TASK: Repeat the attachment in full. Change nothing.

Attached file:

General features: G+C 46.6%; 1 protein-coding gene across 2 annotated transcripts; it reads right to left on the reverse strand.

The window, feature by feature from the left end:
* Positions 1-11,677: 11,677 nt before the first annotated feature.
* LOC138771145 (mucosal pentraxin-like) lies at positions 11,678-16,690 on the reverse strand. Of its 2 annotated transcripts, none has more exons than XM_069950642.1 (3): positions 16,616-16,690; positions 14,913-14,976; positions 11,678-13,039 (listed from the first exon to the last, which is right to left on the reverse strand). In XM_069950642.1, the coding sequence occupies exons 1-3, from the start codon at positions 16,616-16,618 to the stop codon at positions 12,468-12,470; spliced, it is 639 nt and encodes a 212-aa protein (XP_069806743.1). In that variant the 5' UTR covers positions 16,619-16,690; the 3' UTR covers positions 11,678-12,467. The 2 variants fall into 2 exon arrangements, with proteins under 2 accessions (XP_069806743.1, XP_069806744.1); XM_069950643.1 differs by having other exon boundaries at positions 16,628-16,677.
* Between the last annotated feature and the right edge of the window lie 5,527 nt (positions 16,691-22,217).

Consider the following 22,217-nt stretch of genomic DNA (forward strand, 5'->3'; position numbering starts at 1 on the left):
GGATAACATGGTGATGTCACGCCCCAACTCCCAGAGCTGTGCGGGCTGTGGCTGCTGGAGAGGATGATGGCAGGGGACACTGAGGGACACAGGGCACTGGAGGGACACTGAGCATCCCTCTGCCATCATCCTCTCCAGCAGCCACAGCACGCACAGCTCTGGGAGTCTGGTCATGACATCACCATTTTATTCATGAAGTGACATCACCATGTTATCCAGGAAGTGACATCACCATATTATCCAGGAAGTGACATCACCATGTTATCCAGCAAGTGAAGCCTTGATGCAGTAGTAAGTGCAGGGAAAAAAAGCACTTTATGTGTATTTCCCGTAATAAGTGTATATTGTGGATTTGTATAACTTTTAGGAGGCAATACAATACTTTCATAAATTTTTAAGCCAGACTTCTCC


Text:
General features: G+C 46.6%; 1 protein-coding gene across 2 annotated transcripts; it reads right to left on the reverse strand.

The window, feature by feature from the left end:
* Positions 1-11,677: 11,677 nt before the first annotated feature.
* LOC138771145 (mucosal pentraxin-like) lies at positions 11,678-16,690 on the reverse strand. Of its 2 annotated transcripts, none has more exons than XM_069950642.1 (3): positions 16,616-16,690; positions 14,913-14,976; positions 11,678-13,039 (listed from the first exon to the last, which is right to left on the reverse strand). In XM_069950642.1, the coding sequence occupies exons 1-3, from the start codon at positions 16,616-16,618 to the stop codon at positions 12,468-12,470; spliced, it is 639 nt and encodes a 212-aa protein (XP_069806743.1). In that variant the 5' UTR covers positions 16,619-16,690; the 3' UTR covers positions 11,678-12,467. The 2 variants fall into 2 exon arrangements, with proteins under 2 accessions (XP_069806743.1, XP_069806744.1); XM_069950643.1 differs by having other exon boundaries at positions 16,628-16,677.
* Between the last annotated feature and the right edge of the window lie 5,527 nt (positions 16,691-22,217).

Consider the following 22,217-nt stretch of genomic DNA (forward strand, 5'->3'; position numbering starts at 1 on the left):
GGATAACATGGTGATGTCACGCCCCAACTCCCAGAGCTGTGCGGGCTGTGGCTGCTGGAGAGGATGATGGCAGGGGACACTGAGGGACACAGGGCACTGGAGGGACACTGAGCATCCCTCTGCCATCATCCTCTCCAGCAGCCACAGCACGCACAGCTCTGGGAGTCTGGTCATGACATCACCATTTTATTCATGAAGTGACATCACCATGTTATCCAGGAAGTGACATCACCATATTATCCAGGAAGTGACATCACCATGTTATCCAGCAAGTGAAGCCTTGATGCAGTAGTAAGTGCAGGGAAAAAAAGCACTTTATGTGTATTTCCCGTAATAAGTGTATATTGTGGATTTGTATAACTTTTAGGAGGCAATACAATACTTTCATAAATTTTTAAGCCAGACTTCTCC